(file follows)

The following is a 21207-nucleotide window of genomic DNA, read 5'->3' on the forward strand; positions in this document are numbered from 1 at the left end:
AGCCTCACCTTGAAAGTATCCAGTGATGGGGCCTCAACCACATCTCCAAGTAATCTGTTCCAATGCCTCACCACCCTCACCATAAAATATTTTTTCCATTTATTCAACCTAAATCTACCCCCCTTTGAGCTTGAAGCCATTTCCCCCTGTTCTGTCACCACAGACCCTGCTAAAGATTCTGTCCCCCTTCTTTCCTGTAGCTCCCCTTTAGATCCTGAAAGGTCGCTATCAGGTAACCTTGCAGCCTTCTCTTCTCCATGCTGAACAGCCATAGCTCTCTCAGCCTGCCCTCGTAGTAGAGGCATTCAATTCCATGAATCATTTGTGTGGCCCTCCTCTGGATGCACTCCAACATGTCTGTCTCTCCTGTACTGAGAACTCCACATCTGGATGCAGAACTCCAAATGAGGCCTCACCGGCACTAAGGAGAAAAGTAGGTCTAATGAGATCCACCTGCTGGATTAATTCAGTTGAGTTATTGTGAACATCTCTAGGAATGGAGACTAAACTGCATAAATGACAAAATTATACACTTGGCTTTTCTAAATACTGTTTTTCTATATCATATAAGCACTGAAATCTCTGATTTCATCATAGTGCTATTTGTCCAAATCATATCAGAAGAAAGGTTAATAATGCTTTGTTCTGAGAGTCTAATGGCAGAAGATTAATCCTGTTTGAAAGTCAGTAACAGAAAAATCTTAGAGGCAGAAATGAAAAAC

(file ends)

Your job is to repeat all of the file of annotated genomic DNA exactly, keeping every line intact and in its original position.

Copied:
The following is a 21207-nucleotide window of genomic DNA, read 5'->3' on the forward strand; positions in this document are numbered from 1 at the left end:
AGCCTCACCTTGAAAGTATCCAGTGATGGGGCCTCAACCACATCTCCAAGTAATCTGTTCCAATGCCTCACCACCCTCACCATAAAATATTTTTTCCATTTATTCAACCTAAATCTACCCCCCTTTGAGCTTGAAGCCATTTCCCCCTGTTCTGTCACCACAGACCCTGCTAAAGATTCTGTCCCCCTTCTTTCCTGTAGCTCCCCTTTAGATCCTGAAAGGTCGCTATCAGGTAACCTTGCAGCCTTCTCTTCTCCATGCTGAACAGCCATAGCTCTCTCAGCCTGCCCTCGTAGTAGAGGCATTCAATTCCATGAATCATTTGTGTGGCCCTCCTCTGGATGCACTCCAACATGTCTGTCTCTCCTGTACTGAGAACTCCACATCTGGATGCAGAACTCCAAATGAGGCCTCACCGGCACTAAGGAGAAAAGTAGGTCTAATGAGATCCACCTGCTGGATTAATTCAGTTGAGTTATTGTGAACATCTCTAGGAATGGAGACTAAACTGCATAAATGACAAAATTATACACTTGGCTTTTCTAAATACTGTTTTTCTATATCATATAAGCACTGAAATCTCTGATTTCATCATAGTGCTATTTGTCCAAATCATATCAGAAGAAAGGTTAATAATGCTTTGTTCTGAGAGTCTAATGGCAGAAGATTAATCCTGTTTGAAAGTCAGTAACAGAAAAATCTTAGAGGCAGAAATGAAAAAC